Written by Avinash Ramani, M.S. (Biotechnology)  | 
Medically Reviewed by Dr. Nithin Jayan, MBBS, DNB on Feb 24, 2014


Cluster Headache is one-sided, periodic, repetitive head pain that involves tearing of eyes and clogged nose. Cluster Headache is often deep, constant, agonizing and explosive pain that begins without any warning and progresses to its climax within a few minutes. Cluster Headaches are more intensely painful than migraine or other kinds of headaches. The strongest pain may last 30 minutes to 2 hours. Cluster headaches and can usually wake up a person from sleep within two to three hours after going to bed, as these night attacks are more common, and are more intense than daytime attacks.

Cluster Headache

In cluster headache, the pain mostly begins in and around eyes or temple (either side of the forehead close to the eyes); although rarely the pain can originate from face / cheek, neck, ear, or hemicranium.

A typical episode of a cluster headache occurs one to three times a day over a period of time, called the cluster period that can last from two weeks to several months. Cluster episodes are usually separated by a long, pain-free periods that can last over a month in-between. Some Cluster Headaches recur periodically, around the same time or same season of a year, while others could be chronic cluster headaches.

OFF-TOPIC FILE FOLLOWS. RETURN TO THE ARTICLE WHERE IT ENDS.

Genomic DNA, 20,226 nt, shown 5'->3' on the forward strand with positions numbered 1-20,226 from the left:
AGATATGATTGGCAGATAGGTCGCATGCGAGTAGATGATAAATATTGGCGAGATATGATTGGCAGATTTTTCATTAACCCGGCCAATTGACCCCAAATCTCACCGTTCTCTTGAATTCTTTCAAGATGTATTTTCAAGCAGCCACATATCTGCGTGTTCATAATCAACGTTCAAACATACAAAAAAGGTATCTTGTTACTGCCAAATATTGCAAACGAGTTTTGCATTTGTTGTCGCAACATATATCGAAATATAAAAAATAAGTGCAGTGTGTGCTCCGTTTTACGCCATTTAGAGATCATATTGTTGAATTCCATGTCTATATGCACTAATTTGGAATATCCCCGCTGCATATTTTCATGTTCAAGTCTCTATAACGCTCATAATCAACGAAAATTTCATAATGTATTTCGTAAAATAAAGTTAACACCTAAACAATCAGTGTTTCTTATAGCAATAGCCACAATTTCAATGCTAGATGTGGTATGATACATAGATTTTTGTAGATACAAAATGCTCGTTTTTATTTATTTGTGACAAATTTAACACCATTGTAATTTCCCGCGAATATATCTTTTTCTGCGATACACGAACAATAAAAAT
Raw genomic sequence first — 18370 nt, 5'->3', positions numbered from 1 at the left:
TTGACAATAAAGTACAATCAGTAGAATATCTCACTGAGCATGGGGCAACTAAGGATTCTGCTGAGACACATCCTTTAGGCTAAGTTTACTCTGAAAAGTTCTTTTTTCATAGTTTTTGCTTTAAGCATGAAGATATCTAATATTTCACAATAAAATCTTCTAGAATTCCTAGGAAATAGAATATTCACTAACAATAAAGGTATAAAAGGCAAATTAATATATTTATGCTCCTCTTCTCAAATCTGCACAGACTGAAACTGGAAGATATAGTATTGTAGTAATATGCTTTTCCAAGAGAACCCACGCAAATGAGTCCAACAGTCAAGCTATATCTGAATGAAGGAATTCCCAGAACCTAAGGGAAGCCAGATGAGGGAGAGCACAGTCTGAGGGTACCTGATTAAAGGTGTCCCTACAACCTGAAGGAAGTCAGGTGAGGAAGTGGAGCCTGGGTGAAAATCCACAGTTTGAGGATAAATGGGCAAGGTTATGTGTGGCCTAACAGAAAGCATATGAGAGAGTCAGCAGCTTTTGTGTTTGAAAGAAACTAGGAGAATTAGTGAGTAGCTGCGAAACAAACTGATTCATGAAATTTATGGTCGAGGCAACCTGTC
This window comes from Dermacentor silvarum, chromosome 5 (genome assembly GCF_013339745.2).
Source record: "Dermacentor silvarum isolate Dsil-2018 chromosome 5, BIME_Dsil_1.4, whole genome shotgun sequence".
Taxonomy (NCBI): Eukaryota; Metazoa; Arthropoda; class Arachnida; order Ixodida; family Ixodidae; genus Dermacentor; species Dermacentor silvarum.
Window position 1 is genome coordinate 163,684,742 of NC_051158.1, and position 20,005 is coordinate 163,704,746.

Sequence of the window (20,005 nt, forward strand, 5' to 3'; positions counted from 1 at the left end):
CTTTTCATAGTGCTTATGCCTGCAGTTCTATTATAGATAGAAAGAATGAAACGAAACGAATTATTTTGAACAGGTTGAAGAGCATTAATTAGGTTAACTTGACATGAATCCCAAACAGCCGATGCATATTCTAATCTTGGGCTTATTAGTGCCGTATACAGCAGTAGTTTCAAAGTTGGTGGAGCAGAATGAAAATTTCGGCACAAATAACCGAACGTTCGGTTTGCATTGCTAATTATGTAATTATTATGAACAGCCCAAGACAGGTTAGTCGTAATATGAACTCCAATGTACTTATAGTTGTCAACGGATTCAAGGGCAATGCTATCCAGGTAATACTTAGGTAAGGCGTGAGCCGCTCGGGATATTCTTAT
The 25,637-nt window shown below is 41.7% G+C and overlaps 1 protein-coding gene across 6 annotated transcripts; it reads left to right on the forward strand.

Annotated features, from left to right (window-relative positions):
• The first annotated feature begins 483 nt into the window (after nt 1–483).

Cluster Headaches tend to pass down genetically in families. Most patients with cluster headache prefer to stay active when an attack is in progress, in contrast to migraine sufferers who tend to rest in a dark, quiet room.

Types of Cluster Headache

There are two types of cluster headache, episodic or chronic (long-term).

  • Episodic - Episodic Cluster headaches are separated by headache-free periods lasting for one month or more. In some cases, Episodic Clusters may occur only for a few weeks in a particular season, every year.
Cluster Headaches Episodic
  • Chronic - Chronic Cluster headaches are separated by very brief headache-free periods of less than one month, or even not separated at all.

About 10% of cluster headaches are chronic.


  1. Cluster headache - (http://www.nlm.nih.gov/medlineplus/ency/article/000786.htm)
  2. Cluster Headache FAQs - (http://www.emedicinehealth.com/cluster_headache_faqs/article_em.htm)

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